Questions you have before making a decision to go Bankrupt and the Bankruptcy process

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#473102 Hi all

I have phoned a few debt charities and nobody can give me a solid answer as I have already entered in to an IVA. I started my IVA in October last year and I have already been told by my IVA company that this will last for six years following 35k worth of debt. I was encouraged to enter in to an IVA as I was told that it would be better for career choices and finding a mortgage in the future. After having conversations with people and looking online I believe that bankruptcy would have in fact been the best option. My experience has been that an IVA and bankruptcy are both looked upon exactly the same when it comes to certain professions and mortgages, has anyone found this too? This month I was off for a week sick and as my company do not pay sick leave I am a weeks pay down. I told my insolvency company and they said they could only cut my IVA payment down by £100 this month (I will be £300 down) and that my other monthly payments would have to increase to cover this. I feel like this is unfair as I was under the impression that an IVA should reflect what you can manage and can be frozen if struggling. To be honest I am so miserable right now and the last few months have been agonising. Six years feels like forever and I am now wondering whether I should have applied for bankruptcy from day one. Has anyone had the experience of moving from an IVA to bankruptcy and what was this like? I am slightly scared to miss IVA payments incase I get angry phone calls and letters but I believe I need to do this in order to becom bankrupt? Do I have to tell my IVA company that I want to be bankrupt and that I will be missing payments or do I just cancel the direct debit? If anyone could give me any advice on this process I would really appreciate it. This is hugely embarrassing for me but I just want to get to the other side of the debt. I meant to say that I do not own a house or have any expensive assets. My car is worth £2000 and I rent accommodation with my partner who is the main tenant on the agreement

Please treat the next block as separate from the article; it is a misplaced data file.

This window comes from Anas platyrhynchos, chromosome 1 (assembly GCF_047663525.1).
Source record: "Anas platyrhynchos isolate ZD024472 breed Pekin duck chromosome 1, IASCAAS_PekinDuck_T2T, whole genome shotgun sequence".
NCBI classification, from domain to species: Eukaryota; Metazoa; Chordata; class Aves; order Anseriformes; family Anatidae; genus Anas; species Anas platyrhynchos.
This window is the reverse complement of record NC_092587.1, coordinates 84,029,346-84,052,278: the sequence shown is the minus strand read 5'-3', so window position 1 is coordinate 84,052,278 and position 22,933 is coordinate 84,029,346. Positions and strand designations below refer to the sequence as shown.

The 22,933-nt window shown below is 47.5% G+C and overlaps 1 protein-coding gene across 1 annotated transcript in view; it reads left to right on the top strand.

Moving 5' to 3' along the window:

Thank you in advance for any help or advice
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#473104 You can certainly ask your IVA company to fail your IVA if you feel the payments are unsustainable as this is very soon after it started. Generally the creditors ask for no variations downwards in the first couple of years and it is unlikely that much if anything will have gone to the creditors at this stage. However, they cannot stop you filing for bankruptcy which is done online.

When you fill in your bankruptcy application online they do ask whether you have used any debt relief options in the past two years and if you have a disposable income of over £20 you will be asked to make an income payments arrangement which will last for 36 months - however, if your circumstances change this can go up or down as you have a duty to let them know of any changes within 28 days. You are also aware of the fee for doing this I assume.

Tell your supervisor that this is what you want to do as you do not feel your career or property status would be affected.

It is certainly true that when you have saved up a deposit unless the bankruptcy is still on your credit file as it will be for 6 years then you can apply although if asked the question, have you ever been made bankrupt or made arrangements with your creditors you have to answer truthfully. There are specialist mortgage brokers for this.
#473105 Thank you very much Jane. In terms of an IVA and bankruptcy, do mortgage lenders look on an IVA more fondly than bankruptcy or are they both the same? I am still quite young so would like to be able to buy one day but if bankruptcy is going to make things harder for me then I would try and stick with the IVA

In terms of the income payment plan, is this worked out similarly to an IVA payment plan?
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#473106 The Standard Financial Statement is going to be used by most IPs eventually and if not they are using the Common Financial Statement to prepare the budgets and the Insolvency Service uses the Standard Financial Statement. These have trigger figures for some items and if expenditure is above these then it needs to be justified. They are not available to the public as advisers are encouraged to get a realistic budget from the client and then discuss if there are items which may be regarded as too high when one is trying to get a creditor to write off debt. There should be no problem with a realistic budget.

In the grand scheme of things, think about it - credit rating in both is affected for 6 years but in an IVA you are paying for 5 and the most in bankruptcy would be for three. That gives you more time to save a deposit - in ten years time it does not matter really whether you did an IVA or DMP except in certain professions - and the earlier you apply for a mortgage after the six year period, the smaller deposit you may have and the higher interest you might have to pay to start with. An IVA does show however you have tried to pay something back as in bankruptcy the creditors would get very little if anything.

You really do need to be sure you can afford your IVA and discuss this with your provider - they should be honest with you and explain. In fact this should have been discussed before the proposals were put forward. If you really cannot afford to continue then bankruptcy is probably the best.
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